Tuesday, November 14, 2006

The Universe in 60 Seconds, Without "Dark Energy"

Between ideas which entertain you, benefit you, or contribute to your understanding of the Universe, here's a bit about "dark energy." Rob Knop of Galactic Interactions is getting very depressed. He was a member of the Supernova Cosmology Project, one of the "independent" groups that claimed to discover DE. Now he is worried about his research grant, tenure, and his job. His comments reveal what a closed clique cosmology is.

"I was in the SCP once upon a time, and once somebody at the NOAO figured out that I was no longer on the SCP proposals and papers, I was fair game. (It's hard to find an SCP or GRB person who's not all over those things.)

"I did have funding for a year and a half. It was part of an HST program. That was a proposal put in from LBNL, and I was still with the SCP at the time. I managed to convince Saul (Perlmutter) that I should get some fraction of the money from that proposal, since I was the one (together with Rachel Gibbons) who wrote the software for, oversaw, managed, and ran the supernova search."

"Turning a solid proposal into an outstanding proposal means you're surfing the wave - which means being lucky. I was writing supernova cosmology accelerating universe proposals in 2001-2003, which were surfing the wave, but had the fatal flaw that I was an individual junior investigator at an institution where none of the rest of the large collaboration was housed."

"Surfing the wave" does not mean fun in North Shore Oahu or Surfer's Paradise. Rob refers to following the fashionable trend. It means promoting an accelerating universe because everyone else does, just like the Emperor's New Clothes. The difference is that standing on a surfboard requires a backbone.

One Trouble With Physics is that the field is a republic of fear. Large collaborations depend upon uniformity of thought. One's career depends on following the party line. Even members of the collaboration live in dread of losing funding and falling out of the field. Opportunities are limited for women, minorities and all us young kids.

On Thursday Adam Riess and Mario Livio of the Space Telescope Science Institute are scheduled "to announce the discovery that dark energy has been an ever-present constituent of space for most of the universe's history." Here is their data chart. It is more accurate to chart redshifts logarithmically. Then you can more clearly see that c is changing.


Riess and company's big announcement may mirror their paper from 2004, astro-ph/0402512. The abstract of that paper concludes: "Our constraints are consistent with the static nature of and value of w expected for a cosmological constant (i.e., wo = -1.0, dw/dz = 0), and are inconsistent with very rapid evolution of dark energy." He is back to arguing for a cosmological constant rather than evolving DE. What may be ever-present is a changing speed of light.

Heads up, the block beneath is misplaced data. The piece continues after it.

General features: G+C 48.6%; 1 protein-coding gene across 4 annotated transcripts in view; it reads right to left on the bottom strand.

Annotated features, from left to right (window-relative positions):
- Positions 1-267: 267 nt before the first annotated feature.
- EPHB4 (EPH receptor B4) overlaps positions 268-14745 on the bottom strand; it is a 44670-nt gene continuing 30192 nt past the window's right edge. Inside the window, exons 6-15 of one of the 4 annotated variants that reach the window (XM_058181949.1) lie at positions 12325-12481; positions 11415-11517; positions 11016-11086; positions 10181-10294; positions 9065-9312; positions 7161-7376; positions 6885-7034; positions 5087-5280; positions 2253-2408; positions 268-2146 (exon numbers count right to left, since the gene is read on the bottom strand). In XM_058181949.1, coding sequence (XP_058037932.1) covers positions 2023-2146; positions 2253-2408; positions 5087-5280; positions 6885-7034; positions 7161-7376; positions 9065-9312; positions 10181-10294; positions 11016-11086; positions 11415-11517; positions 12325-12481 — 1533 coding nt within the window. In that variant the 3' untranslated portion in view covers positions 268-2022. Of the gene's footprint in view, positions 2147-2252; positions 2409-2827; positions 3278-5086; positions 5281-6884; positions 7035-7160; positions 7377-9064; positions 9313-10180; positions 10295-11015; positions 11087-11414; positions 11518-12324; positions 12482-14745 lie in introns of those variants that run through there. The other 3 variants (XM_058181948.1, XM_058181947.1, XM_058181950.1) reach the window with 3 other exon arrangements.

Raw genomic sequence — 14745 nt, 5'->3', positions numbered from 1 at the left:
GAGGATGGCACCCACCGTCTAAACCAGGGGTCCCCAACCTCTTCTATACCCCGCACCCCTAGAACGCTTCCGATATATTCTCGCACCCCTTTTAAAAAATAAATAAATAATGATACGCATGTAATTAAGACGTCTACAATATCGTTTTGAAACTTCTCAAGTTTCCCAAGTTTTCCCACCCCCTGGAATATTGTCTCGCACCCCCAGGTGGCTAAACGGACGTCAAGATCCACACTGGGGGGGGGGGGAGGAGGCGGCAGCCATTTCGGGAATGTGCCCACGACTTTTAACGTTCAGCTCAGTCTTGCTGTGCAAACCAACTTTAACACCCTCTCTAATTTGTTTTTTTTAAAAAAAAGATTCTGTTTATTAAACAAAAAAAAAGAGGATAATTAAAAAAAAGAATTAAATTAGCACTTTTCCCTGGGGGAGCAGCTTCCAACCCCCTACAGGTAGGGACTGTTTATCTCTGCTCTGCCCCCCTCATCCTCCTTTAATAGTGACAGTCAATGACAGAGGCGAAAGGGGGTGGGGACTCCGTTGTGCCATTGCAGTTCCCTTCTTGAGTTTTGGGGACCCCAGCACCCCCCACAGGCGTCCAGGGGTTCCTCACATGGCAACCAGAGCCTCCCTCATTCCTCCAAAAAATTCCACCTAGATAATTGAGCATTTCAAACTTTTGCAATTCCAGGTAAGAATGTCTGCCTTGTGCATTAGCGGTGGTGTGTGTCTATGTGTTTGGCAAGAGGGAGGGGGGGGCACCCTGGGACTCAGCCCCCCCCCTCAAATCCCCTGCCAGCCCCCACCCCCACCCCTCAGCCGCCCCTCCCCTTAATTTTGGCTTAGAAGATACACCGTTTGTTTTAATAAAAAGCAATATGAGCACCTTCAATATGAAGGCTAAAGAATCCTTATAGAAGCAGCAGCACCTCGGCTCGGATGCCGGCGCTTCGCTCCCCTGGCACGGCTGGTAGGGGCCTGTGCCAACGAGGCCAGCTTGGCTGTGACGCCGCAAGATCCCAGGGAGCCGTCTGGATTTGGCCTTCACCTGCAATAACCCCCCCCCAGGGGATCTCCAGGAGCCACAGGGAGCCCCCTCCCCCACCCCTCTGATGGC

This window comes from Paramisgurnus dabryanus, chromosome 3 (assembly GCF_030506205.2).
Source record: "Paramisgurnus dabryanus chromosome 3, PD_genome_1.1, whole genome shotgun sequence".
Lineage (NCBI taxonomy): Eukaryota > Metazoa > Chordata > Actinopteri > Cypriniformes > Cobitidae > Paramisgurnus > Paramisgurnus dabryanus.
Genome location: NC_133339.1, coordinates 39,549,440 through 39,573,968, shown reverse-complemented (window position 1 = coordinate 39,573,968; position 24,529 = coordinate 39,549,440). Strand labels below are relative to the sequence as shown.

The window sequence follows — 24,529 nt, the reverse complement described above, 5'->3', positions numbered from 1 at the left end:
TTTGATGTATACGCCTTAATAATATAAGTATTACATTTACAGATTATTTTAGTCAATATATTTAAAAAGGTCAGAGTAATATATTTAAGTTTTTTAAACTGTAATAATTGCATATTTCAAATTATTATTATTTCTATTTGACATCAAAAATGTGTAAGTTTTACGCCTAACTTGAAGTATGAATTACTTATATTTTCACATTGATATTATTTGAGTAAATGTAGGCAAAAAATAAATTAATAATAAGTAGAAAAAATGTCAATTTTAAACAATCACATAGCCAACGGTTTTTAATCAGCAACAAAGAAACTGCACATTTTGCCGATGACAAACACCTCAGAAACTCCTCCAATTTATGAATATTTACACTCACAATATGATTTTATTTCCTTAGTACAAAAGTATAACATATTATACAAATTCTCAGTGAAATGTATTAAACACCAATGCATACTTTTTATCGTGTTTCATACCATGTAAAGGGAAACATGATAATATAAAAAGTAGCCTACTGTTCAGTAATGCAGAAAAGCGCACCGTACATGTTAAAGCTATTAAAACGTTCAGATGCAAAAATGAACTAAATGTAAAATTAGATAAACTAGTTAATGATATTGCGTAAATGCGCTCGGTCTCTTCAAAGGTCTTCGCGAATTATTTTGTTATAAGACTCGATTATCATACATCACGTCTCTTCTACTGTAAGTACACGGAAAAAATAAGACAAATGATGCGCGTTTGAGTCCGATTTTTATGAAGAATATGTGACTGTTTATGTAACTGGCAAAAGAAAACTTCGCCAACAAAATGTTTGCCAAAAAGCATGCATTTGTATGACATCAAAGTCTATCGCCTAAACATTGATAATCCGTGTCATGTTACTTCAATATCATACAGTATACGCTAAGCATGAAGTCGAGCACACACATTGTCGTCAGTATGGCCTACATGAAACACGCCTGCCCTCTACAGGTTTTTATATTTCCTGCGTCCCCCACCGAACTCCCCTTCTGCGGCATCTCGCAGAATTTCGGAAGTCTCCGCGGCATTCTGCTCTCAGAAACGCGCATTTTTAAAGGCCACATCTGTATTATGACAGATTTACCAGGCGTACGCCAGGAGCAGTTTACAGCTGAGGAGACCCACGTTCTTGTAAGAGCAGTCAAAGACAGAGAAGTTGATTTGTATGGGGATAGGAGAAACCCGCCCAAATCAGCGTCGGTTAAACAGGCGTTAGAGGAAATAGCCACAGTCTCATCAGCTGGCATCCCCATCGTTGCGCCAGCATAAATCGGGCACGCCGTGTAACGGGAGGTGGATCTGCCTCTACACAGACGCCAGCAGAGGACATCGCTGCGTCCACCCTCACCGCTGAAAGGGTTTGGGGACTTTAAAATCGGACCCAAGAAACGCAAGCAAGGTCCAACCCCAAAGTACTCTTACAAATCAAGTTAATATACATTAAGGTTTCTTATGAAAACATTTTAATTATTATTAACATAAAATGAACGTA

Riess was a postdoc at Berkeley in 1998, not part of the Supernova Cosmology Project but the rival High-Z Supernova Search led by Brian Schmidt from Australia. Riess was first author on a paper claiming discovery of cosmological constant. His office at Campbell Hall was less than 500 metres from Saul Perlmutter, leader of the SCP. This enormous distance ensured that the two supernova groups were truly independent.

In his book ORIGINS, Neil Tyson helps finish the story: "In striving for this goal, the astrophysics community struck a mother lode of good fortune in having two competing teams of supernova observers. The supernova results, first announced in February 1998, had an impact so great that no single group could have survived the natural skepticism of cosmologists to the overthrow of their widely accepted models of the universe. Because the two observing teams directed their skepticism primarily at each other, they briliantly searched for errors in the other team's data or interpretation. When they pronounced themselves satisfied, despite their human prejudices, that their competitors were careful and competent, the cosmological world had little choice but to accept, albeit with some restraint, the news from the frontiers of space."

Tyson is saying that a radical idea from just one source, even one collaboration, would not have survived. Now we see why physics is stuck in a rut. Unlike other blogs, this one gives time to competing ideas. You can decide for yourself whether there is "dark energy" or a changing speed of light. The only question is, will anyone listen?

3 Comments:

Blogger Kea said...

The only question is, will anyone listen?

I'm beginning to wonder.

11:52 AM  
Blogger Kea said...

Louise, please tell us that somebody at NASA is thinking more carefully about the data. This is too depressing.

12:18 PM  
Blogger L. Riofrio said...

HI Kea: Yes, some days are discouraging. However more and more people are listening. I'm getting more press attention and requests for talks. The "dark energy" proponents are in big trouble, as Knop's writings show. I am going to save NASA about a billion dollars.

Trying to get a paper published where others will read it, even on arxiv, has been frustrating for both of us. That will be coming, though it is hard to tell when.

2:00 PM  

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